Skip to main content
Browse Subject Areas

Click through the PLOS taxonomy to find articles in your field.

For more information about PLOS Subject Areas, click here.

  • Loading metrics

The Functional Role of the Triceps Surae Muscle during Human Locomotion

  • Jean-Louis Honeine ,

    Affiliation CIAMS Laboratory, UFR STAPS, University Paris-Sud, Orsay, France

  • Marco Schieppati,

    Affiliations CIAMS Laboratory, UFR STAPS, University Paris-Sud, Orsay, France, CSAM Laboratory, Salvatore Maugeri Foundation (IRCCS) and University of Pavia, Pavia, Italy

  • Olivier Gagey,

    Affiliations CIAMS Laboratory, UFR STAPS, University Paris-Sud, Orsay, France, Department of Orthopaedics, Faculty of Medicine, University Paris-Sud, Le Kremlin-Bicêtre, France

  • Manh-Cuong Do

    Affiliation CIAMS Laboratory, UFR STAPS, University Paris-Sud, Orsay, France



Despite numerous studies addressing the issue, it remains unclear whether the triceps surae muscle group generates forward propulsive force during gait, commonly identified as ‘push-off’. In order to challenge the push-off postulate, one must probe the effect of varying the propulsive force while annulling the effect of the progression velocity. This can be obtained by adding a load to the subject while maintaining the same progression velocity.


Ten healthy subjects initiated gait in both unloaded and loaded conditions (about 30% of body weight attached at abdominal level), for two walking velocities, spontaneous and fast. Ground reaction force and EMG activity of soleus and gastrocnemius medialis and lateralis muscles of the stance leg were recorded. Centre of mass velocity and position, centre of pressure position, and disequilibrium torque were calculated.


At spontaneous velocity, adding the load increased disequilibrium torque and propulsive force. However, load had no effect on the vertical braking force or amplitude of triceps activity. At fast progression velocity, disequilibrium torque, vertical braking force and triceps EMG increased with respect to spontaneous velocity. Still, adding the load did not further increase braking force or EMG.


Triceps surae is not responsible for the generation of propulsive force but is merely supporting the body during walking and restraining it from falling. By controlling the disequilibrium torque, however, triceps can affect the propulsive force through the exchange of potential into kinetic energy.


Putting in motion any material system requires the application of external forces. Bipedal locomotion is no exception. In human walking, forces are necessary for propelling the body forward. At the same time, due to the gravitational attraction exerted by the Earth, upward-directed forces are obligatory for keeping the body in equilibrium and preventing it from falling. Plantar flexor muscles are good candidates for generating both forces, since they exert their action at the interface between the human body and the ground. There is no general consensus as to whether the triceps surae muscle, the major plantar flexor group, contributes to the propulsive action (active thrust or ‘push-off’) or to the support action, or both.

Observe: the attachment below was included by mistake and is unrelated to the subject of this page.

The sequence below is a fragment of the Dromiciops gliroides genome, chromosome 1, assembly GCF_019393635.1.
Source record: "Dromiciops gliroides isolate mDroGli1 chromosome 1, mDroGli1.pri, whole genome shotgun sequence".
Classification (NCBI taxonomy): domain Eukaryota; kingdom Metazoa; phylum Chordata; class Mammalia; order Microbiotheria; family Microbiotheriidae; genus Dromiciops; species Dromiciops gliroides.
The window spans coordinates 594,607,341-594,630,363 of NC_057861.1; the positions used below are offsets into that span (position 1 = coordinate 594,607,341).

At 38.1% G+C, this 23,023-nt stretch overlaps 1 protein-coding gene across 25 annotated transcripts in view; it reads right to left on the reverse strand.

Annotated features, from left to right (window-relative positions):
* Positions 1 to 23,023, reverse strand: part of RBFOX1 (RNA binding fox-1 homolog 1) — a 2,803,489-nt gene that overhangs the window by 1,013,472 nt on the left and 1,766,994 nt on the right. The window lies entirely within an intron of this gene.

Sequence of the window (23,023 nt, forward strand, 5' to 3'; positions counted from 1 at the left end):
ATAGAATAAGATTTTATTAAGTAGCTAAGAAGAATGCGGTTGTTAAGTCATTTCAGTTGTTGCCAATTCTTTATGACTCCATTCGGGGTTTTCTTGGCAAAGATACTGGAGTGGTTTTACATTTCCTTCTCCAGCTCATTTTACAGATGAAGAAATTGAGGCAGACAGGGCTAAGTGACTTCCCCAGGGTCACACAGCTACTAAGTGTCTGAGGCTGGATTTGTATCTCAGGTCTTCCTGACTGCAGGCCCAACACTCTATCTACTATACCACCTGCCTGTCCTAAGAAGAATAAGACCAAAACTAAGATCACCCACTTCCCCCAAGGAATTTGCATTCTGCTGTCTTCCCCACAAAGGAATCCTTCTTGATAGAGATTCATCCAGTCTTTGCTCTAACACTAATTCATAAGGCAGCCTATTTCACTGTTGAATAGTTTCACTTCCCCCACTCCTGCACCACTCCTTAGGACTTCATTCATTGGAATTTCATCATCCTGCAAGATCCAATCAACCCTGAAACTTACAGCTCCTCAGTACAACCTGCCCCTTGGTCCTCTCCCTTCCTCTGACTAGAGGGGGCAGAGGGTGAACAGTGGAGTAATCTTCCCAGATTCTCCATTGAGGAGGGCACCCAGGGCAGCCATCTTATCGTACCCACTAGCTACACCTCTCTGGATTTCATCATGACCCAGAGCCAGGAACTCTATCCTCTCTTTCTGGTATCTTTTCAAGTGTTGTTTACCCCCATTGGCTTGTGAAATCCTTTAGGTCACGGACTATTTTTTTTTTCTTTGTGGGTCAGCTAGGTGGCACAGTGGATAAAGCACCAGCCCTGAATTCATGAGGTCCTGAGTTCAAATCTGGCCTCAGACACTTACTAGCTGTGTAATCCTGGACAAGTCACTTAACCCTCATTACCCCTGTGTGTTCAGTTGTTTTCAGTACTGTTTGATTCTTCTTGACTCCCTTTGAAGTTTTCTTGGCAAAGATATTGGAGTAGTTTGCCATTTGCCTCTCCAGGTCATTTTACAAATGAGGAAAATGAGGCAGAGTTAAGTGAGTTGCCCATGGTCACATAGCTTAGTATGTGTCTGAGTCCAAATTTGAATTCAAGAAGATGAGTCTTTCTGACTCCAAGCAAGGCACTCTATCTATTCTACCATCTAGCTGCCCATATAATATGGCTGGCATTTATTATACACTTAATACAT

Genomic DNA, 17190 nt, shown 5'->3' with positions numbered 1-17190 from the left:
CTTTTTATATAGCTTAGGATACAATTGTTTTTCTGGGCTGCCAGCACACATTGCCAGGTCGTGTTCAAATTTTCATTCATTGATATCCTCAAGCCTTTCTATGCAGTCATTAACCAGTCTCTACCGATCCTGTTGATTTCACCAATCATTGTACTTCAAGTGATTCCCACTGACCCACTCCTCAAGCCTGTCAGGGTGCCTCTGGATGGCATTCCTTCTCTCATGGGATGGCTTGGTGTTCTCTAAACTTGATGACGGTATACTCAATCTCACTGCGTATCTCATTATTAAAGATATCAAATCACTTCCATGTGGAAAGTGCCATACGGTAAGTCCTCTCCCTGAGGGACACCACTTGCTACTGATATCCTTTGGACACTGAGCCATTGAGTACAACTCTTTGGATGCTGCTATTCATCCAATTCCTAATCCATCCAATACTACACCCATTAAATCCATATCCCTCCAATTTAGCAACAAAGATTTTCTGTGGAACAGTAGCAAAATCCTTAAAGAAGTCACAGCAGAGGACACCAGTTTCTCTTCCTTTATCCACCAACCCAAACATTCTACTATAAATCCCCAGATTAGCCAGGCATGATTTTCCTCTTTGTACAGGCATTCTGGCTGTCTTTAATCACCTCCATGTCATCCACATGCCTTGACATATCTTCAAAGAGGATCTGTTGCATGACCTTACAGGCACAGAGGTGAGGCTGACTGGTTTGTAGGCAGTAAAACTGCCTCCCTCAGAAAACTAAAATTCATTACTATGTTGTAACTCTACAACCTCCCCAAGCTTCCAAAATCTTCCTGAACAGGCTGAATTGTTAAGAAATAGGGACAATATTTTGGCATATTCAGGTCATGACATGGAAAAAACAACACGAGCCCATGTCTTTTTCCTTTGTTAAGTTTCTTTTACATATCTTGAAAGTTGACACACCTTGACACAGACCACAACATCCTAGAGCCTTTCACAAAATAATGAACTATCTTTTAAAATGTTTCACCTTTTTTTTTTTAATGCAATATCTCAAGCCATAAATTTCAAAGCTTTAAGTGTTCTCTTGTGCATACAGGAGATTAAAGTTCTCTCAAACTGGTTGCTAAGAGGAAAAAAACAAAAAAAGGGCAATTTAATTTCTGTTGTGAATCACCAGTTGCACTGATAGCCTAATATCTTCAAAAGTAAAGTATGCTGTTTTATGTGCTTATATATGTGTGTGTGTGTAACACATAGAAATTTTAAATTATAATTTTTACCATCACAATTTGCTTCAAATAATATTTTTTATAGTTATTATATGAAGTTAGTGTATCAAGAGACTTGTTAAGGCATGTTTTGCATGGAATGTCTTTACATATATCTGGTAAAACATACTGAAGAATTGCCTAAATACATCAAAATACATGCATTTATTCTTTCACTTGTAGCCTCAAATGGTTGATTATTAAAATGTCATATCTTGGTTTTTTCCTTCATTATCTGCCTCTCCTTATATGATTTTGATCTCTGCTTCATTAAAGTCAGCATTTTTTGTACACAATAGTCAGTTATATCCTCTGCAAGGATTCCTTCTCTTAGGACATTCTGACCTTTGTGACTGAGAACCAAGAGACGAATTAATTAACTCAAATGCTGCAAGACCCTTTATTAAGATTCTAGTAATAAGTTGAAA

Debate has been surrounding the functional role of ankle flexors for some time. Originally, based on the existing co-variation between triceps surae electromyographic (EMG) activity and velocity of progression, Winter [1] suggested that ankle plantar flexors provide the active push-off during the late part of the single stance phase. In contrast, Perry [2] had advised dropping the term push-off and postulated that the peak of the ground-reaction force in late stance phase is the result of the leverage put forth by the body alignment with respect to Earth-vertical axis rather than of an active downward thrust. An introduction to these issues can be found in an influential paper by Sutherland et al. [3]. At the other temporal edge, Bogey et al. [4] have provided an extensive review of more recent reports, to which the reader is referred.

The push-off hypothesis has been endorsed by a series of articles modelling the net ankle moment [5], [6], [7], [8], [9]. However, other experiments have provided results that undermine this hypothesis. Tibial nerve block (with paralysis of triceps surae muscle along with plantaris, tibialis posterior, flexor hallucis longus, and flexor digitorum longus) resulted in an increase in forward velocity of the centre of mass (CoM) during the late stance phase of gait, which was interpreted as defective control of CoM fall [3], [10]. Replacement of one lower limb by a prosthesis did not affect the speed of progression, regardless of whether the stance limb was prosthetic or not [11]. These findings support Perry’s [2] statement and the conclusion of a seminal paper by Cavagna and Franzetti [12], who posited that the fall of the CoM during the single stance phase of gait is enough for transforming the potential energy into forward kinetic energy for progression during normal level walking. Therefore, triceps surae would not provide the propelling thrust by pushing off the ground. Hence, the contribution of the plantar flexors to whole-body forward displacement during normal walking would primarily consist in restraining forward tibial rotation, thereby stabilising the knee joint [3], and in controlling the braking of the fall of the CoM during the single support phase of gait, as recently suggested by Chastan et al. [13].